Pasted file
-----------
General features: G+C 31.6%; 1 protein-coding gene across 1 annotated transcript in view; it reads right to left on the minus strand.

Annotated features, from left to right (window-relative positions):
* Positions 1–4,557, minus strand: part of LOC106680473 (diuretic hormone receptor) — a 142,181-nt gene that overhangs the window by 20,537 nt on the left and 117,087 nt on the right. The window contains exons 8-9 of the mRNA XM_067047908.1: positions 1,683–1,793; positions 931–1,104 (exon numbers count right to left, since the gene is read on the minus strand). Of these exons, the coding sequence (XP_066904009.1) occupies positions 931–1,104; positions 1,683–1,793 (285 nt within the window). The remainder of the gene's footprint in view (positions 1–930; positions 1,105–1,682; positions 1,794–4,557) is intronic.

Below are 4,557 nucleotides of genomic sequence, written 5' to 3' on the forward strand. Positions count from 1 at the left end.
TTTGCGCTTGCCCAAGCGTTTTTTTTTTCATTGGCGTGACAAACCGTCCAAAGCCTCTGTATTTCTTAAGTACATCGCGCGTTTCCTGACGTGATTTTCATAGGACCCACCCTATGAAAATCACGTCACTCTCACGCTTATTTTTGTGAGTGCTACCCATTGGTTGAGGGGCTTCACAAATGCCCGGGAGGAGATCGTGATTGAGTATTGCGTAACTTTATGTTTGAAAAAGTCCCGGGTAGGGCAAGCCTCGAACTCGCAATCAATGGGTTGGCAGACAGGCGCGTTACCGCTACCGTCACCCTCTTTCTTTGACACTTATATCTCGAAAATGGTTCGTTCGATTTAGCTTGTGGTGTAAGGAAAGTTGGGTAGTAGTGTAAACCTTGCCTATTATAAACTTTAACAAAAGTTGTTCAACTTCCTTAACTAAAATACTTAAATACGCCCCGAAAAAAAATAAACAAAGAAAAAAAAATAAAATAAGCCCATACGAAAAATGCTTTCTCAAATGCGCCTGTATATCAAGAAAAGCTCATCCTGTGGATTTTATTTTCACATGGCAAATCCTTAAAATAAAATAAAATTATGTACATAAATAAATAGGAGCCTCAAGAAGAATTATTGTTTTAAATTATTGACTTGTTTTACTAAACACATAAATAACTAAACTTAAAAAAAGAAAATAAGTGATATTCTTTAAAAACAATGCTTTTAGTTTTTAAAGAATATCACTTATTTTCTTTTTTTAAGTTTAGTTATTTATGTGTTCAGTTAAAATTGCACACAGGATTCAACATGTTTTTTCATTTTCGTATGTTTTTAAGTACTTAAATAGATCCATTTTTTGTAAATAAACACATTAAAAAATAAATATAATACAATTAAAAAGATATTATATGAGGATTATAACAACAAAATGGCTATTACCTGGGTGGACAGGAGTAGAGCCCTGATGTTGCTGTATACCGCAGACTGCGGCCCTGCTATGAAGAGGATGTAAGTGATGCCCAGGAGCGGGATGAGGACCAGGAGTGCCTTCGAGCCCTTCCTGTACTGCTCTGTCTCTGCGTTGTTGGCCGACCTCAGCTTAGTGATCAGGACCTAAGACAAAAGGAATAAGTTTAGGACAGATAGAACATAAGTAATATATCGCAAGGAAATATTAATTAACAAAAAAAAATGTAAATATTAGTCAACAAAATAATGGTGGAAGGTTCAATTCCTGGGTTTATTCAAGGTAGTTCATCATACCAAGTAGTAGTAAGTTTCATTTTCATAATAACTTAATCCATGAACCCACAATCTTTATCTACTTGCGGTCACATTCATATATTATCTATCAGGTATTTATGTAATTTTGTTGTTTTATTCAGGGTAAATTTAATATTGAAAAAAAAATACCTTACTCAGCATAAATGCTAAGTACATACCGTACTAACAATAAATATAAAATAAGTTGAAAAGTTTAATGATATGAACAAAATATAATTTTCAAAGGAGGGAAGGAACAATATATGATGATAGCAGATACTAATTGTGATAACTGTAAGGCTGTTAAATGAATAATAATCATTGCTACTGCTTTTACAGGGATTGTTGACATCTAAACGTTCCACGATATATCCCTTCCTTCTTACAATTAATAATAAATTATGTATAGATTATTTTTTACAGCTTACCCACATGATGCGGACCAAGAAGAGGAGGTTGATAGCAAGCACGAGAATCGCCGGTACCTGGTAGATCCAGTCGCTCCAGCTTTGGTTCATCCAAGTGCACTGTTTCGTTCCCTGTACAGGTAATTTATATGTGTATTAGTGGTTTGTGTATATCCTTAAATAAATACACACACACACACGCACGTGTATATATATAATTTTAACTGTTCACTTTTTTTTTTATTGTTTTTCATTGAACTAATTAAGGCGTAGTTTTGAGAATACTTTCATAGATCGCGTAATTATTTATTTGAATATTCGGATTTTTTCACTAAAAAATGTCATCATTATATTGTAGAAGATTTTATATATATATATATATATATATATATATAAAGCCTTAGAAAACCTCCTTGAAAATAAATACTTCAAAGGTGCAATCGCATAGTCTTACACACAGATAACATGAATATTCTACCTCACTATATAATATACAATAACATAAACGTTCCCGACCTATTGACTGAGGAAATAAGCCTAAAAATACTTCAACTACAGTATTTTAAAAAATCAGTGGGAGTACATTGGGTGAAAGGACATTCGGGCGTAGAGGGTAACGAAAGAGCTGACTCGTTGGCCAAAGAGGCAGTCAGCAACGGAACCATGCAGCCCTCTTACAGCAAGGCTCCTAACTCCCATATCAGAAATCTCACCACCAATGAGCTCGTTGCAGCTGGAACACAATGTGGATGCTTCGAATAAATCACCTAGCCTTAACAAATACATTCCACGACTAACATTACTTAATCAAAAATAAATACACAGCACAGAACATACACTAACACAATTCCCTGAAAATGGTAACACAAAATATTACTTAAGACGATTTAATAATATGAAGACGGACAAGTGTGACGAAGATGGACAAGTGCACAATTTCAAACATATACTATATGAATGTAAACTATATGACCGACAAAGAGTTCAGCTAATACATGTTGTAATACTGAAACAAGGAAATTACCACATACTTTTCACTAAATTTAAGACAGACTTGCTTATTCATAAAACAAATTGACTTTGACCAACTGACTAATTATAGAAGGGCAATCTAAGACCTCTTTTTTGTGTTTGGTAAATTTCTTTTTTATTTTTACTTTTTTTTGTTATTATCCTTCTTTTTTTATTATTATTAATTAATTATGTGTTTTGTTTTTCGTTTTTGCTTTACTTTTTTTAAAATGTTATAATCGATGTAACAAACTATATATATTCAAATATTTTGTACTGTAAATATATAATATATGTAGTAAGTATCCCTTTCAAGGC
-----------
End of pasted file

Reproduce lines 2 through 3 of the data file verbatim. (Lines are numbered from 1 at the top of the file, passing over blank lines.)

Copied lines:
Annotated features, from left to right (window-relative positions):
* Positions 1–4,557, minus strand: part of LOC106680473 (diuretic hormone receptor) — a 142,181-nt gene that overhangs the window by 20,537 nt on the left and 117,087 nt on the right. The window contains exons 8-9 of the mRNA XM_067047908.1: positions 1,683–1,793; positions 931–1,104 (exon numbers count right to left, since the gene is read on the minus strand). Of these exons, the coding sequence (XP_066904009.1) occupies positions 931–1,104; positions 1,683–1,793 (285 nt within the window). The remainder of the gene's footprint in view (positions 1–930; positions 1,105–1,682; positions 1,794–4,557) is intronic.